The Largest Sand Island
Fraser Island was one of the top three things I was looking forward to on this East Coast road trip. Fraser Island is a perfect mixture of crystal clear beaches and rainforest. The only way to get around here is a 4WD that a ferry must bring across. I was so excited to spend a couple days here!
The ladies and I rented a four wheel drive from a company near by and set off for the ferry. Once the ferry dumps you on the island, you pretty much have to deflate your tires and go into 4WD within a matter of five minutes. This was pretty entertaining considering none of us had much experience driving in sand. I have a few times, but nothing like this. We got bogged within five minutes of the road. Luckily a bunch of people helped us out and we deflated our tires more. From there, we didn’t have a single problem.
Our first main stop is Eli Creek, the only part of the island you can really swim. Why? Well, the ocean surrounding Fraser is full of sharks! What is special about Eli is it’s so clean of a river, you can drink the water straight. The water comes from Papua New Guinea. The water then travels underground where it reaches Fraser Island and emerges again! Most people go to a certain point and just float down the river in a float to the ocean. After Eli, we went to the wreck of Maheno. The remains of the boat sit on the shore of the Eastern shore of Fraser. We spent the rest of the day going to lookouts and checking out sharks and sea turtles.
As dusk cam approaching, we had to find somewhere to set camp before the ride got too high. Our friends we couch surfer with last told us of an Aboriginal guy who owned a bunch of land and turned half of it into a private campsite. We went up to him, his name is “The King”. He has lived on the island his entire life and the land has been passed on to the generation of his family. He is the King of Fraser Island. Come to find out it was his birthday and we celebrating that night. I also didn’t realize that every night, he has a few backpacker tours come and stay on his land. He basically set up a party resort for backpackers on half of his land. The evening started off me talking to the King and his sisters as they gave me a lot of Aboriginal history of the island and their tribes. This was the first time I have ever had a conversation with any of the indigenous people of Australia. I was extremely fascinated. After hours of talking the back, packer showed up. From there, Amanda and I, went to go party the night with them. Sandra fell asleep for the night. I ended up meet a bunch of really awesome people, one guy, in particular, I stayed in contact with. Of course, he was German named Martin. He was a computer programmer so it was interesting talking nerdy to him. A group of about 20 of us spent the night getting drunk by the beach and kicking sand. Why kicking sand? Because the plankton in the sand was blue when you kicked the top layer off! it looked like the sand was sparkling in the pitch black. Out of all the backpackers, 98% of them were all Europeans. 2 of us from North America (the other guy was Canadian) and Amanda from Argentina. It was insane. The night was a blast and I would have to say that is the most fun I have ever had drinking on a beach in my life. Until we got rained on at like 4 in the morning….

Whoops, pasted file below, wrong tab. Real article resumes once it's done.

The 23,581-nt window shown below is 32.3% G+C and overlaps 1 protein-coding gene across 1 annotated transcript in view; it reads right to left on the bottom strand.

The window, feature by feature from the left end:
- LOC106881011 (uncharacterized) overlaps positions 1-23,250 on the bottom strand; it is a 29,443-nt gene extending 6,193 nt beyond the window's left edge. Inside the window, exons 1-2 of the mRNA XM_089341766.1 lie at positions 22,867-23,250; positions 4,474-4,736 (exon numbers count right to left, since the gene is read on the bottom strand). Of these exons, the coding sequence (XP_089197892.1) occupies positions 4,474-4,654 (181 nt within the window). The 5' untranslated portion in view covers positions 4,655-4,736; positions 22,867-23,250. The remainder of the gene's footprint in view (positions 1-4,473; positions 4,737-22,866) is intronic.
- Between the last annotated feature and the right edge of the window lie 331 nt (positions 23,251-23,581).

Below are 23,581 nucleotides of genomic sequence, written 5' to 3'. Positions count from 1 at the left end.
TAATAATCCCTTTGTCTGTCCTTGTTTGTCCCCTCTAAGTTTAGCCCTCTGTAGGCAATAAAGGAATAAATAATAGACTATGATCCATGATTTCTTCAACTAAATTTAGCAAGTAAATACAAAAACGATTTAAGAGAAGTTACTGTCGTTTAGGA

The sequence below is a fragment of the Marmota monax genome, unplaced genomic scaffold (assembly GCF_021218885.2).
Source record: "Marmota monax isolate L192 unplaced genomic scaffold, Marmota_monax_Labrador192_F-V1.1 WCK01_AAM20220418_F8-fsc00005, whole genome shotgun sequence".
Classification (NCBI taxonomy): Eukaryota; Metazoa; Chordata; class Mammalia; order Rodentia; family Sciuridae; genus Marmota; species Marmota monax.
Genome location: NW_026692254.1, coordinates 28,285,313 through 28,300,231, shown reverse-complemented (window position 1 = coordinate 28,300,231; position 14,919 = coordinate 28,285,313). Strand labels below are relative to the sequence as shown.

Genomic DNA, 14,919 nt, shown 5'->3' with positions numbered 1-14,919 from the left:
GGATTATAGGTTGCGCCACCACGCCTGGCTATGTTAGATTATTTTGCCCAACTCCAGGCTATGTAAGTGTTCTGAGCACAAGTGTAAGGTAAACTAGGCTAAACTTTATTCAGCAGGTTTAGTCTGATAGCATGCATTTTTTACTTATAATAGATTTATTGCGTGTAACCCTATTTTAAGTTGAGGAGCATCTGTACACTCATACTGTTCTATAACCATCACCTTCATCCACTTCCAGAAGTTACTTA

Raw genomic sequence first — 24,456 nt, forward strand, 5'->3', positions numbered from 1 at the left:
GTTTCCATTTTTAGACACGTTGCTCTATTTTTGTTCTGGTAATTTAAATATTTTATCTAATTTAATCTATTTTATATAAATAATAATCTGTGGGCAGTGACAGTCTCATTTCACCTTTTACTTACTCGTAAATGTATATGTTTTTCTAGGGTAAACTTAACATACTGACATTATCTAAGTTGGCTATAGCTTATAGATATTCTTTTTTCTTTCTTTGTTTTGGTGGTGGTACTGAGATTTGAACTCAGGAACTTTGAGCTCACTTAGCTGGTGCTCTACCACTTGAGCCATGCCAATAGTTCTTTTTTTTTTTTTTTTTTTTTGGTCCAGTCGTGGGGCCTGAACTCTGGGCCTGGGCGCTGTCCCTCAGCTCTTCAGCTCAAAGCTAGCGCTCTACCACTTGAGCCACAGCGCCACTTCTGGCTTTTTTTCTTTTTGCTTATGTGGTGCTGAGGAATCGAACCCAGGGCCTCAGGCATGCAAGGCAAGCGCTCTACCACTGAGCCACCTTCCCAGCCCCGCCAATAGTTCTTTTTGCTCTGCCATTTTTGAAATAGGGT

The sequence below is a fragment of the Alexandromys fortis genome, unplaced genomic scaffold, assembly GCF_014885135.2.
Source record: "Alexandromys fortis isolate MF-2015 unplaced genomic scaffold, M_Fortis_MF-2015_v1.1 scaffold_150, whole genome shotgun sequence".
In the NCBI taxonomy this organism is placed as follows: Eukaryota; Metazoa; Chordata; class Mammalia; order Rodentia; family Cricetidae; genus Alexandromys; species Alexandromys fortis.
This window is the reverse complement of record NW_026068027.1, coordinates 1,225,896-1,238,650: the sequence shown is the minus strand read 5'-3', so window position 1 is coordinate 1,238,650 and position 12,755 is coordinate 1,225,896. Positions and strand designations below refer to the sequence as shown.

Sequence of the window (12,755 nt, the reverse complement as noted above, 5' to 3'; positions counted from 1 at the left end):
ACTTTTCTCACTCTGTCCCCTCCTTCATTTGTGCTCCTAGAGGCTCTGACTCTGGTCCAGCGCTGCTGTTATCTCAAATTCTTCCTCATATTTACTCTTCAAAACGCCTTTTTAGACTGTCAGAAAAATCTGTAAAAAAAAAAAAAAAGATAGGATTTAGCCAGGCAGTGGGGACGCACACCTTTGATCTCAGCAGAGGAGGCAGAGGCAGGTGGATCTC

We spent the day driving to all the fresh water lakes in the island to go swimming. Sandra drove most of the day (I’m pretty sure I was still drunk several hours after waking up). The lakes were pretty cool and I enjoyed hiking on the trails to get to them. Most of the lakes, you can’t fish in so you just see huge catfish swimming by.
Over all, Fraser Island was a really good experience. I’m really glad we took the time to make a trip to the island. I met a lot of really cool people and learned a lot about the aboriginal people of Australia.